A.I. Aye Yi Yi

One of the hottest topics in business these days is artificial intelligence. One can hardly pick up a business publication of any sort and not trip over an algorithm. AI is being used to do everything from writing articles to running chatbots to protecting against fraud. There is one problem with AI, though, and that’s our topic today. 

You’ve probably encountered something that’s the product of AI. A fair number of game summaries one finds in the sports pages (physical or digital) are, in fact, written by machines. Same with many company summaries in the financial section. The main problem with these pieces is that they’re great at populating a template with all the facts and not so great at figuring out the “why.” You might also have used an online chat function to get some customer service support. More often then not, that’s AI at work as well. But that’s not the business problem I want to discuss.

The problem with most of the AI solutions I read about is that they’re all geared toward helping a business but they’re not focused at all on helping the customer. If you’ve ever wandered into an AI-driven customer support phone line you know what I mean. Get outside of what the algorithm can handle and your blood pressure is sure to soar. While the bot on the other end knows all about you if you’re able to identify yourself in the way the AI is designed (frequent shopper number, etc.), if you don’t know what phone number was used to create the account or you’re a frequent shopper without a frequent shopper ID (some folks don’t live being tracked, you know), it’s hard to get support. Humans are still better at solving many non-standard requests.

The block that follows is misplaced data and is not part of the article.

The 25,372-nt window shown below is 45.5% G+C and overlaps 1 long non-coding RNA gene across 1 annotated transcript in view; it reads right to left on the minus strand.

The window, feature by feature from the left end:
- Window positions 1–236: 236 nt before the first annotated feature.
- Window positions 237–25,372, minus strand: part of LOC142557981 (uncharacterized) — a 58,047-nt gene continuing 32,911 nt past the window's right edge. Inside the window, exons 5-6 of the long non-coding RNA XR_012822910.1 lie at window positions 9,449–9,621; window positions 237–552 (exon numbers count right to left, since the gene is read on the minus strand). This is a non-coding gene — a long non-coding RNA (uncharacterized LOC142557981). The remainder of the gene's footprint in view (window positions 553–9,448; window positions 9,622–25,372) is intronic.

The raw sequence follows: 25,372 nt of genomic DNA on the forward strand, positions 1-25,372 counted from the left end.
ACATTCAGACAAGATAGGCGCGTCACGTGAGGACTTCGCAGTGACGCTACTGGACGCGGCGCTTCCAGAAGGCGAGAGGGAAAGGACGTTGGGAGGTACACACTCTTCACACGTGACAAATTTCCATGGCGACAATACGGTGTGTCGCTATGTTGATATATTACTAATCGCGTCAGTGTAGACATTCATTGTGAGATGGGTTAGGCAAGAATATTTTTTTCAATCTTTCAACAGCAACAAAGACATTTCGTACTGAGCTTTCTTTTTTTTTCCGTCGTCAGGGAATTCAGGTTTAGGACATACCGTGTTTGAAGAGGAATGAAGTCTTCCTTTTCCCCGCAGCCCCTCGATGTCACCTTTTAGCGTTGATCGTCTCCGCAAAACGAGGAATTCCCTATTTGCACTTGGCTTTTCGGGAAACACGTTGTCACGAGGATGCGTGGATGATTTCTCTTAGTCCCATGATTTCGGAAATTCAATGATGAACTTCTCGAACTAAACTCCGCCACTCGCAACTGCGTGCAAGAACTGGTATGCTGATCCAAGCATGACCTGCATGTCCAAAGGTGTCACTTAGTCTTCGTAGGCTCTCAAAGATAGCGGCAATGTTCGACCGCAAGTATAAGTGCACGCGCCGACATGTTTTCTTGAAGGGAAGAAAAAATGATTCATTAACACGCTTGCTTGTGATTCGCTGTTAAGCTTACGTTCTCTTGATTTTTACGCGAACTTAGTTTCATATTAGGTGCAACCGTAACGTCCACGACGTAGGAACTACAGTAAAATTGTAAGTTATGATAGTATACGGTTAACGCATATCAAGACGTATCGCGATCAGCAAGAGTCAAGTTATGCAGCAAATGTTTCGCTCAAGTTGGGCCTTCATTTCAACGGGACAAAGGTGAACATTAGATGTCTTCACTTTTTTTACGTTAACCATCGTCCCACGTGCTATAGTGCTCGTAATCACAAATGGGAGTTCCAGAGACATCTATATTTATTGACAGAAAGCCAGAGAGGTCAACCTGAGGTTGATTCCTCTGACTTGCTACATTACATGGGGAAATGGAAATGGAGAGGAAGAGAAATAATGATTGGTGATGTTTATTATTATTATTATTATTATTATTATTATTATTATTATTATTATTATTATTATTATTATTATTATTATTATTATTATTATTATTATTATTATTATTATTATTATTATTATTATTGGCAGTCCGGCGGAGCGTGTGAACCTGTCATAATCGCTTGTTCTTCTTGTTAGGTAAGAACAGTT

I get that sharing all your data – what you read, what you watch, where you go, what you eat, etc. – can help a company give you better recommendations. The problem is that many of the companies use that as a pretext to sell you products you might not really need. Can any of us really know how the data was used to create a recommendation? When a fitness app tells us we’re having sleep issues because our data says so and says we need to buy a new mattress, can we trust that or is it an affiliate deal that brings the fitness app a commission? Maybe we just ought not to have that nightcap instead if we want to sleep better?

I think the use of AI in some areas is fantastic. Fraud protection, for example. It’s easy for AI to spot something that’s out of place in your credit card use and send you an alert. That’s customer-centric. Using a bot to cut costs while providing a lesser experience isn’t and that’s my issue with much of the AI work that’s going on now. What’s your take?

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Filed under Reality checks, Thinking Aloud, What's Going On

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